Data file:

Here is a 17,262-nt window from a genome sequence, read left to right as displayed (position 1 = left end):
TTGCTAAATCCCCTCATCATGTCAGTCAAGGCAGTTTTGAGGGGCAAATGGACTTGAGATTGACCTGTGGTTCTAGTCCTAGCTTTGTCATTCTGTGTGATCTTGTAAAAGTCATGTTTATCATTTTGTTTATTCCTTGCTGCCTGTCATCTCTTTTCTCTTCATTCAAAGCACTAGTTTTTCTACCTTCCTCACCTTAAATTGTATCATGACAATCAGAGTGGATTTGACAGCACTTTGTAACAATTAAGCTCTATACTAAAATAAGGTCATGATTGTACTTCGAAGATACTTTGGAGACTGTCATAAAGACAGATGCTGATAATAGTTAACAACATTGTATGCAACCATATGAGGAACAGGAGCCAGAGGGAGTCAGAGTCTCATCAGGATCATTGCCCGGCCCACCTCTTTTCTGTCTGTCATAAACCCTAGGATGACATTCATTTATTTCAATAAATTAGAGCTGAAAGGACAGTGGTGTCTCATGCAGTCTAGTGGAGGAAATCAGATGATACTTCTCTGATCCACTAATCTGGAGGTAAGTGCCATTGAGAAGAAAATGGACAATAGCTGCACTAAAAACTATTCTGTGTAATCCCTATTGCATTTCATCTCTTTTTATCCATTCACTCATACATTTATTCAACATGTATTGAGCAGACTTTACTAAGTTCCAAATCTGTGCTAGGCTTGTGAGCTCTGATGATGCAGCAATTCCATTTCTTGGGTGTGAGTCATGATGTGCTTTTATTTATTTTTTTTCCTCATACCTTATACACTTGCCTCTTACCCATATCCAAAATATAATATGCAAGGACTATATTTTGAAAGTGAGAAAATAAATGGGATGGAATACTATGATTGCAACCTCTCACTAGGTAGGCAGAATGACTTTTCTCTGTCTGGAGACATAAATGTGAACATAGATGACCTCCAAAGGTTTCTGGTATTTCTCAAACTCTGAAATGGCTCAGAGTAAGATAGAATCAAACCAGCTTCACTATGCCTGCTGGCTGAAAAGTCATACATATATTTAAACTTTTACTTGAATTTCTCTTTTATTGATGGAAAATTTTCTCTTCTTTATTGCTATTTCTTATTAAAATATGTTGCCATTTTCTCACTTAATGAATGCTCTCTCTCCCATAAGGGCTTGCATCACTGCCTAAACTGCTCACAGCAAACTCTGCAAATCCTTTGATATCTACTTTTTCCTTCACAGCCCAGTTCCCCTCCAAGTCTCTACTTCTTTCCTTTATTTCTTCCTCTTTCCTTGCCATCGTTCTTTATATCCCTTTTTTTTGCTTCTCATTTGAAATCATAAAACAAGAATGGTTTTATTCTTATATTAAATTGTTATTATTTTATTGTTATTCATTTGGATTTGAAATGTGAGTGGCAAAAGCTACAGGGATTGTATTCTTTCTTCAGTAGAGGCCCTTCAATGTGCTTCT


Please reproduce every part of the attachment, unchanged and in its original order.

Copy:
Here is a 17,262-nt window from a genome sequence, read left to right as displayed (position 1 = left end):
TTGCTAAATCCCCTCATCATGTCAGTCAAGGCAGTTTTGAGGGGCAAATGGACTTGAGATTGACCTGTGGTTCTAGTCCTAGCTTTGTCATTCTGTGTGATCTTGTAAAAGTCATGTTTATCATTTTGTTTATTCCTTGCTGCCTGTCATCTCTTTTCTCTTCATTCAAAGCACTAGTTTTTCTACCTTCCTCACCTTAAATTGTATCATGACAATCAGAGTGGATTTGACAGCACTTTGTAACAATTAAGCTCTATACTAAAATAAGGTCATGATTGTACTTCGAAGATACTTTGGAGACTGTCATAAAGACAGATGCTGATAATAGTTAACAACATTGTATGCAACCATATGAGGAACAGGAGCCAGAGGGAGTCAGAGTCTCATCAGGATCATTGCCCGGCCCACCTCTTTTCTGTCTGTCATAAACCCTAGGATGACATTCATTTATTTCAATAAATTAGAGCTGAAAGGACAGTGGTGTCTCATGCAGTCTAGTGGAGGAAATCAGATGATACTTCTCTGATCCACTAATCTGGAGGTAAGTGCCATTGAGAAGAAAATGGACAATAGCTGCACTAAAAACTATTCTGTGTAATCCCTATTGCATTTCATCTCTTTTTATCCATTCACTCATACATTTATTCAACATGTATTGAGCAGACTTTACTAAGTTCCAAATCTGTGCTAGGCTTGTGAGCTCTGATGATGCAGCAATTCCATTTCTTGGGTGTGAGTCATGATGTGCTTTTATTTATTTTTTTTCCTCATACCTTATACACTTGCCTCTTACCCATATCCAAAATATAATATGCAAGGACTATATTTTGAAAGTGAGAAAATAAATGGGATGGAATACTATGATTGCAACCTCTCACTAGGTAGGCAGAATGACTTTTCTCTGTCTGGAGACATAAATGTGAACATAGATGACCTCCAAAGGTTTCTGGTATTTCTCAAACTCTGAAATGGCTCAGAGTAAGATAGAATCAAACCAGCTTCACTATGCCTGCTGGCTGAAAAGTCATACATATATTTAAACTTTTACTTGAATTTCTCTTTTATTGATGGAAAATTTTCTCTTCTTTATTGCTATTTCTTATTAAAATATGTTGCCATTTTCTCACTTAATGAATGCTCTCTCTCCCATAAGGGCTTGCATCACTGCCTAAACTGCTCACAGCAAACTCTGCAAATCCTTTGATATCTACTTTTTCCTTCACAGCCCAGTTCCCCTCCAAGTCTCTACTTCTTTCCTTTATTTCTTCCTCTTTCCTTGCCATCGTTCTTTATATCCCTTTTTTTTGCTTCTCATTTGAAATCATAAAACAAGAATGGTTTTATTCTTATATTAAATTGTTATTATTTTATTGTTATTCATTTGGATTTGAAATGTGAGTGGCAAAAGCTACAGGGATTGTATTCTTTCTTCAGTAGAGGCCCTTCAATGTGCTTCT